Our friend Richard raises Gascon pigs on his farm, letting them run through eight hectares of forest. Gascons are a fatty pig but the fat is divine and perfect for my growing kids.
We bought half a pig and I spent the morning separating it into cuts for cooking. I hadn’t chopped up an animal this big before and there was a lot of pig anatomy to learn. Richard did most of the work – he’s about five times as fast as me. I was familiar with most of the cuts but I wouldn’t be able to construct a pig out of its component parts. We had some simple chops tonight and they tasted divine. The big leg and shoulder cuts went into the freezer until our oven gets wired.
In a surprise move the ramoneur showed up. He’s the sweep who lives a few houses down the road towards the village. M. Erbisti is very busy this time of year but since we are near neighbors he snuck us in to a gap in his schedule. Now Project Warm is unblocked for installing Mr. Green in the Library. I was wondering what a 21st century sweep would be like and he was certainly a character. He sang to himself. As he was moving aside some roof tiles to get access to the top of the chimney he was repeatedly singing ‘I can’t do this’ in French as though he couldn’t fit through the gap in the roof. He could.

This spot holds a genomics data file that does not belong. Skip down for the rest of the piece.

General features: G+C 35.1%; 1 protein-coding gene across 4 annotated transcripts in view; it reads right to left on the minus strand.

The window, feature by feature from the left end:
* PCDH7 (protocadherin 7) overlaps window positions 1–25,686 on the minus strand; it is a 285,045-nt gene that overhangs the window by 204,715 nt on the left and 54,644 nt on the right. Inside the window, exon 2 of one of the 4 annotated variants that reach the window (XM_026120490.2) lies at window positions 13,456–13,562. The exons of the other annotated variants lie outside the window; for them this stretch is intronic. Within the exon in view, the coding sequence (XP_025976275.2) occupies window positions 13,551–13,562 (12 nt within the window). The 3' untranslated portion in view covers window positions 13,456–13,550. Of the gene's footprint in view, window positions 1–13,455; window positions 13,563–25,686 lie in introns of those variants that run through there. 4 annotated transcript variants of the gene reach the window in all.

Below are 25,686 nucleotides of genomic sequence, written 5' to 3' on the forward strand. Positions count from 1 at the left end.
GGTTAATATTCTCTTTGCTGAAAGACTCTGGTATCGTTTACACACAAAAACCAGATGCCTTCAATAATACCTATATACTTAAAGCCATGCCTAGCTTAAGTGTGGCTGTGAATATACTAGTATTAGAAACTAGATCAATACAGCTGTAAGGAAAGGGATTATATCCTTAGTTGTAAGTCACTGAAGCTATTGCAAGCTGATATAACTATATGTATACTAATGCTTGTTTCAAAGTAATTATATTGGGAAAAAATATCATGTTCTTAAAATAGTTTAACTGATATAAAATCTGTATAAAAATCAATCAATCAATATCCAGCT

And to finish off the evening I made stock out of a pile of the pig bones and and put the half head into Big Red (our large cast-iron pot) to make a paté or brawn or head cheese depending on where you live. I’ve never cooked anything like this before. There was an element of the macabre to it. After many hours of cooking you could pull the teeth out of the jaw. To roof of the mouth fell off. The meat dropped off the bones and the stock was thick with gelatin. I’m letting it cool tonight before separating meat and bones, chopping it all up and mashing it into those French glass pots with orange seals.
Bug the Siamese is still finding mice.